Category: Deciduous Trees
Facts about Ohio Buckeye Tree, "Scientific name for Ohio Buckeye Tree is Aesculus glabra". Ohio buckeye is a tree that belongs to the genus Aesculus of the Sapindaceae family. The Ohio Buckeye Trees are native to the Midwestern regions and lower Great Plains areas of the United States, widening to the southeastern regions into the Nashville Basin. The Ohio Buckeye Tree can also be seen locally in the southwest end of Ontario, on the Walpole Island in Lake St. Clair, and in remote populations in the South. The Ohio buckeye tree is the official state tree of the Ohio State in United States.
Name origin for Ohio Buckeye Tree
The name, Ohio Buckeye, of the tree is an original word of kind word for the pioneers on the border of the Ohio State, with specific relationship with William Henry Harrison, the 9th president of the United States, Capt. Daniel Davis, of a land company, the Ohio Company of Associates, under a regal officer of armed forces during the Indian and French War, Gen. Rufus Putnam. They traversed the wilds during the spring season of 1788, and formed the colony of Ohio. Daniel Davis was considered to be the second man on shore on the 7th of April 1788 at Point Harmar. Later, Davis declared that he sliced the first tree felled by a colonist on the western bank of the Ohio River, called a "buckeye" tree.
Furthermore, Colonel Ebenezer Sproat, an additional founder of Marietta, the same pioneer city, had a high and powerful presence. Ebenezer very much impressed the Ohio Indians, who in respect called himself as "Hetuck", which means the eye of the buck deer, or Big Buckeye.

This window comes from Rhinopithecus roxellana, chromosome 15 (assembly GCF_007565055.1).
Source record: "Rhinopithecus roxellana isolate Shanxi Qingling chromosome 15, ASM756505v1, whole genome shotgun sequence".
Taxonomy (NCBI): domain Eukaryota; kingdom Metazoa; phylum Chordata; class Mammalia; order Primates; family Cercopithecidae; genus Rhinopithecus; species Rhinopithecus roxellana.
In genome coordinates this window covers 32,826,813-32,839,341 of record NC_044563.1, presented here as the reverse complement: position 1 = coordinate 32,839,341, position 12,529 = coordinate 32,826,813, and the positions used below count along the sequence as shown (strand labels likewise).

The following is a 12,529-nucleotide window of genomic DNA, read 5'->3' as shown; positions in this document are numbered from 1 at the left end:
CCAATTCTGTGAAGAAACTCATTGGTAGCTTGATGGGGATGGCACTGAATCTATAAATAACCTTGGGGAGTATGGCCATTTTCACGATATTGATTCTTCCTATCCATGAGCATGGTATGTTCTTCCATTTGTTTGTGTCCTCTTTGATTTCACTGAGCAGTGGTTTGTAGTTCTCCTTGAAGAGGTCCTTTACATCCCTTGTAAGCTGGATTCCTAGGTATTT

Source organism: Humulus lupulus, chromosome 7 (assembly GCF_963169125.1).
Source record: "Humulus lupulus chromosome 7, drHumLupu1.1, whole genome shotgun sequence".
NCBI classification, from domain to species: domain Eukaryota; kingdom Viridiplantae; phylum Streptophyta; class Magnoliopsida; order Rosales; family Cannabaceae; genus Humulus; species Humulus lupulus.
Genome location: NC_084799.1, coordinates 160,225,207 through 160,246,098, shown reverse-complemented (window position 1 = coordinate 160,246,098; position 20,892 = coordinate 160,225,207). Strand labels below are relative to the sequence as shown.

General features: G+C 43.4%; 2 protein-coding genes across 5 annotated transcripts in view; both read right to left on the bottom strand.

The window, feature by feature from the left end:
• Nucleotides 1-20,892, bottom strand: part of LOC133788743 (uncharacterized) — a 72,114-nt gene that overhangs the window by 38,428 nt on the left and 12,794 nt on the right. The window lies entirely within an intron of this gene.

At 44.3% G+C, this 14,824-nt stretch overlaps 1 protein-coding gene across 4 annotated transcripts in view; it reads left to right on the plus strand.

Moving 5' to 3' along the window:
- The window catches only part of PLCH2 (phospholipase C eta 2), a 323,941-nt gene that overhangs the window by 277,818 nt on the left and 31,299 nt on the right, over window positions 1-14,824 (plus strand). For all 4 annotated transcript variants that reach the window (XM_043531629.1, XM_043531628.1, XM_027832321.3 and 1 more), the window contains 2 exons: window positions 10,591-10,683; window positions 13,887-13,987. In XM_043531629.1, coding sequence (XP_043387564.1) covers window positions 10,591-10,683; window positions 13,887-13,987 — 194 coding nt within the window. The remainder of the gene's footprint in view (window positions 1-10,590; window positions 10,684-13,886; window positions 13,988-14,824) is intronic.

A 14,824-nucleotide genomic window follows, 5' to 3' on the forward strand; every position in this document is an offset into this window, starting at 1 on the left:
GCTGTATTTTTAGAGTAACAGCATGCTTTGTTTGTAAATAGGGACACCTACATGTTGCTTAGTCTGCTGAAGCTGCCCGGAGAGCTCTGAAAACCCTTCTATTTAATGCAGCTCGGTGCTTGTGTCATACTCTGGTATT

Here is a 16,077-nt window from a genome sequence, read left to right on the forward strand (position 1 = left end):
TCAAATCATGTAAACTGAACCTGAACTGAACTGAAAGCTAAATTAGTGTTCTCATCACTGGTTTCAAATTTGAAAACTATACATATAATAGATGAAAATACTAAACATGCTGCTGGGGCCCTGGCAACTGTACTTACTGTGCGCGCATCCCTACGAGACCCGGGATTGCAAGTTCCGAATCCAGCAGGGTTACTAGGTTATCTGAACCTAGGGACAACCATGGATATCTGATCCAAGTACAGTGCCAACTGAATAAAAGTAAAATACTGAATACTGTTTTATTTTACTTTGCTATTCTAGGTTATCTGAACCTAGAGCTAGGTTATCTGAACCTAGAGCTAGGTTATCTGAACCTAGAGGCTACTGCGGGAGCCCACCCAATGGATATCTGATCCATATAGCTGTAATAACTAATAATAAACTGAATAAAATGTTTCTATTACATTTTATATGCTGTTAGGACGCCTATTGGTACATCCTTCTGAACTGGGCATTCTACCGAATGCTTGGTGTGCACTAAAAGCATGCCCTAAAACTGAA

Later, "buckeye" became the colloquial name and nickname for inhabitants of the Ohio State and the name of the sports teams of the Ohio State University. The University followed the name "Buckeyes" legitimately as its nickname during 1950, and the name came to be used to denote any graduate or student of the Ohio State University.
Features of Ohio Buckeye Tree
The Ohio buckeye is an averaged-sized deciduous tree, which is capable of growing to a height, ranging from 49 feet to 82 feet (15 meters to 25 meters). The leaves of the tree are palmate and mix with five or, occasionally, seven broad leaflets, with the length that ranges from 3.1 inches to 6.3 inches (8 cm to 16 cm).
The Ohio buckeye tree offers flowers during the spring season, and they are produced in panicles. The color of the flowers of the tree varies from yellow to yellow-green, such that the length of each flower ranges from 0.79 inches to 1.18 inches (2 cm to 3 cm), with the more elongated stamens than the length of their petals.
The fruit of the Ohio buckeye tree is an oblong or round spiny capsule, with the diameter, ranging from 1 7/16 inches to 2 inches (4 cm to 5 cm), comprising one to three seeds, which are in the shape of a nut. The diameter of each seed ranges from 3/4 inches to 1 1/8 inches (2 cm to 3 cm). These seeds appear brown in color with a white colored basal mark. The fruits of the Ohio Buckeye Tree include tannic acid, and they are toxic to humans and cattle, as is the foliage.
Uses of Ohio Buckeye Tree
The nuts of the Ohio buckeye tree are bleached by the Native Americans to extract the tannic acid for use in the manufacture of leather. The nuts can be dried, as well, to turn it dark because they get hardened by contact with the air, and formed into necklaces like the necklaces, prepared from the flowering tree in Hawaii, the Kukui tree.
Buckeye chocolate, prepared to look like the nut of the Ohio buckeye tree, is prepared through immersing a fudge of a peanut butter ball in milk chocolate, leaving a loop of the peanut butter uncovered. These are an admired treat in Ohio, particularly during the college football seasons and Christmas.
The lifespan of the Ohio buckeye tree is 50 years.